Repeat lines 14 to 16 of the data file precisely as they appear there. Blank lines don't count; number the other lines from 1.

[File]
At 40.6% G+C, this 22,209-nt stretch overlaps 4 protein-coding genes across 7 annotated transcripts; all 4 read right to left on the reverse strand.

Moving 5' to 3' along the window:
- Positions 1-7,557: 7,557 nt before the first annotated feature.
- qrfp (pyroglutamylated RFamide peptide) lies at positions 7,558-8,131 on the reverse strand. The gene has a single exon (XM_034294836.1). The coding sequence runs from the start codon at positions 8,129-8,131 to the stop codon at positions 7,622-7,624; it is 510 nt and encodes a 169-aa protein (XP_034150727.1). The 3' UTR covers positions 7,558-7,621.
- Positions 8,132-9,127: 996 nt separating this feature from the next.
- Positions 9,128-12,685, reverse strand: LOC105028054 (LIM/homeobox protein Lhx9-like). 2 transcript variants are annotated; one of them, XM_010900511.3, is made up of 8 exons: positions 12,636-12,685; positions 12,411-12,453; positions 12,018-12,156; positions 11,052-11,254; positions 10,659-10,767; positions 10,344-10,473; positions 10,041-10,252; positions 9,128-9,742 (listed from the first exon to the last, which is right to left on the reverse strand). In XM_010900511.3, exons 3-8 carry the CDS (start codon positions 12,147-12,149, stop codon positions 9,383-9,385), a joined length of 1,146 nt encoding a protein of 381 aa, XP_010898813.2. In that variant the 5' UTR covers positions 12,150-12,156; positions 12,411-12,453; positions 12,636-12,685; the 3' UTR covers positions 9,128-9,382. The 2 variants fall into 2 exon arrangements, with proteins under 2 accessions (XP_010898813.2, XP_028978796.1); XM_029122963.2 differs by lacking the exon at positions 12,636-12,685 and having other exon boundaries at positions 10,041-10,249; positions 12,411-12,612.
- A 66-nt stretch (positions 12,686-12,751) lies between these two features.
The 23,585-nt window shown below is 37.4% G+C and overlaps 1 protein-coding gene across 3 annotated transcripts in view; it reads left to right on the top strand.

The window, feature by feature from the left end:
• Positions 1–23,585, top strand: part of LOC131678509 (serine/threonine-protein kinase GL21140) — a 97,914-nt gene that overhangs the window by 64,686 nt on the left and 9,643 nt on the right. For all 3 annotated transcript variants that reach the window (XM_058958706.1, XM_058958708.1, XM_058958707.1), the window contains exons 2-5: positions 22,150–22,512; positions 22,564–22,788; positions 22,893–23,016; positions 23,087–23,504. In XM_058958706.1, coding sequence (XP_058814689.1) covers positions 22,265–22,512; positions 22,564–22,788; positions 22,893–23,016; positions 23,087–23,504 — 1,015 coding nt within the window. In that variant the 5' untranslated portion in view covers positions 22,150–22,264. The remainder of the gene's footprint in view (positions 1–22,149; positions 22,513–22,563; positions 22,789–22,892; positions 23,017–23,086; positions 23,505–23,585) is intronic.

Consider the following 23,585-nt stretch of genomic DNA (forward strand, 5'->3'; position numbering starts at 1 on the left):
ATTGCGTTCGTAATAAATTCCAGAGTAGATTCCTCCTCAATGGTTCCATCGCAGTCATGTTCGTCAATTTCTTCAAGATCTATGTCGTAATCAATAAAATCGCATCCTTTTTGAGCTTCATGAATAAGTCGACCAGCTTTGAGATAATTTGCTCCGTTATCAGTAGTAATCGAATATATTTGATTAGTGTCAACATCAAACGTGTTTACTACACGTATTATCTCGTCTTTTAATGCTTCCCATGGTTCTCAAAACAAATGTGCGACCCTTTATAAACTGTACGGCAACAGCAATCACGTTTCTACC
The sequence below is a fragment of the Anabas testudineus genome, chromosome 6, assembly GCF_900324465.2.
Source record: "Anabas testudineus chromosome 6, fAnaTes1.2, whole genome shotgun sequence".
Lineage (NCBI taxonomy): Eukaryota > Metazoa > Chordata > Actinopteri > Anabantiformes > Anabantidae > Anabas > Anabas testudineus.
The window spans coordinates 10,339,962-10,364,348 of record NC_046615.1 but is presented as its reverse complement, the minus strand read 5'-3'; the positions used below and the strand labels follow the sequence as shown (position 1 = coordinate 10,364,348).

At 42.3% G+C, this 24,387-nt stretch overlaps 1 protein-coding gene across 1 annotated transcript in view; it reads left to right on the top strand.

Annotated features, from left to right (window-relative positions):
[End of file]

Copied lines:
Source record: "Anabas testudineus chromosome 6, fAnaTes1.2, whole genome shotgun sequence".
Lineage (NCBI taxonomy): Eukaryota > Metazoa > Chordata > Actinopteri > Anabantiformes > Anabantidae > Anabas > Anabas testudineus.
The window spans coordinates 10,339,962-10,364,348 of record NC_046615.1 but is presented as its reverse complement, the minus strand read 5'-3'; the positions used below and the strand labels follow the sequence as shown (position 1 = coordinate 10,364,348).